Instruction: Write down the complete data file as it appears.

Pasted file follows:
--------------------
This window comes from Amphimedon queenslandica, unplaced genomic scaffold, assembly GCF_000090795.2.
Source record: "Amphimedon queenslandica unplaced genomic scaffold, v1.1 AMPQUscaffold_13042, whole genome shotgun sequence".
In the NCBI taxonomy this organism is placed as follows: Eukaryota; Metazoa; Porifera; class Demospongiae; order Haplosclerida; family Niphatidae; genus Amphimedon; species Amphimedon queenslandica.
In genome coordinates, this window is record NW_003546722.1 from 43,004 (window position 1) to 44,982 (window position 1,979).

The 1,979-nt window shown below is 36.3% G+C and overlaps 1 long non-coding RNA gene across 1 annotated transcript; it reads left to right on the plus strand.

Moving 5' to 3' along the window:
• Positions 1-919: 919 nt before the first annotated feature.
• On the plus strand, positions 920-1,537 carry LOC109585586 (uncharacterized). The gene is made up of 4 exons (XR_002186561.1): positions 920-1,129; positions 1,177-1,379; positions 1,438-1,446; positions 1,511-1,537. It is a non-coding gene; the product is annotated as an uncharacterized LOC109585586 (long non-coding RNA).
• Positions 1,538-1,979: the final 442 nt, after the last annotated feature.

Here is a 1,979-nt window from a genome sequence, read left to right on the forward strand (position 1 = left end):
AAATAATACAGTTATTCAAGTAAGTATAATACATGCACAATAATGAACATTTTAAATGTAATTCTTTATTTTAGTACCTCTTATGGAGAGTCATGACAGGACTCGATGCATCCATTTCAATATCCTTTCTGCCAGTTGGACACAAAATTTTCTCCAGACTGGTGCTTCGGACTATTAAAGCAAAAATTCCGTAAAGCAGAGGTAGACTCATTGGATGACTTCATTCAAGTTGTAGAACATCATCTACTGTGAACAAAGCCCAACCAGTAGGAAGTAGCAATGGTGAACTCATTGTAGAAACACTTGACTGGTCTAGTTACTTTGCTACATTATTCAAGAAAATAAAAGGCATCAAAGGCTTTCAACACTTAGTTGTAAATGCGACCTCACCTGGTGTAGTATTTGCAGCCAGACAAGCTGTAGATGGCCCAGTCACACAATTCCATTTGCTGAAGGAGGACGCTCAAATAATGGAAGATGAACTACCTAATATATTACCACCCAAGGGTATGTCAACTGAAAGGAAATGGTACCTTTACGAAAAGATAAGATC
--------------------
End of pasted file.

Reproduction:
This window comes from Amphimedon queenslandica, unplaced genomic scaffold, assembly GCF_000090795.2.
Source record: "Amphimedon queenslandica unplaced genomic scaffold, v1.1 AMPQUscaffold_13042, whole genome shotgun sequence".
In the NCBI taxonomy this organism is placed as follows: Eukaryota; Metazoa; Porifera; class Demospongiae; order Haplosclerida; family Niphatidae; genus Amphimedon; species Amphimedon queenslandica.
In genome coordinates, this window is record NW_003546722.1 from 43,004 (window position 1) to 44,982 (window position 1,979).

The 1,979-nt window shown below is 36.3% G+C and overlaps 1 long non-coding RNA gene across 1 annotated transcript; it reads left to right on the plus strand.

Moving 5' to 3' along the window:
• Positions 1-919: 919 nt before the first annotated feature.
• On the plus strand, positions 920-1,537 carry LOC109585586 (uncharacterized). The gene is made up of 4 exons (XR_002186561.1): positions 920-1,129; positions 1,177-1,379; positions 1,438-1,446; positions 1,511-1,537. It is a non-coding gene; the product is annotated as an uncharacterized LOC109585586 (long non-coding RNA).
• Positions 1,538-1,979: the final 442 nt, after the last annotated feature.

Here is a 1,979-nt window from a genome sequence, read left to right on the forward strand (position 1 = left end):
AAATAATACAGTTATTCAAGTAAGTATAATACATGCACAATAATGAACATTTTAAATGTAATTCTTTATTTTAGTACCTCTTATGGAGAGTCATGACAGGACTCGATGCATCCATTTCAATATCCTTTCTGCCAGTTGGACACAAAATTTTCTCCAGACTGGTGCTTCGGACTATTAAAGCAAAAATTCCGTAAAGCAGAGGTAGACTCATTGGATGACTTCATTCAAGTTGTAGAACATCATCTACTGTGAACAAAGCCCAACCAGTAGGAAGTAGCAATGGTGAACTCATTGTAGAAACACTTGACTGGTCTAGTTACTTTGCTACATTATTCAAGAAAATAAAAGGCATCAAAGGCTTTCAACACTTAGTTGTAAATGCGACCTCACCTGGTGTAGTATTTGCAGCCAGACAAGCTGTAGATGGCCCAGTCACACAATTCCATTTGCTGAAGGAGGACGCTCAAATAATGGAAGATGAACTACCTAATATATTACCACCCAAGGGTATGTCAACTGAAAGGAAATGGTACCTTTACGAAAAGATAAGATC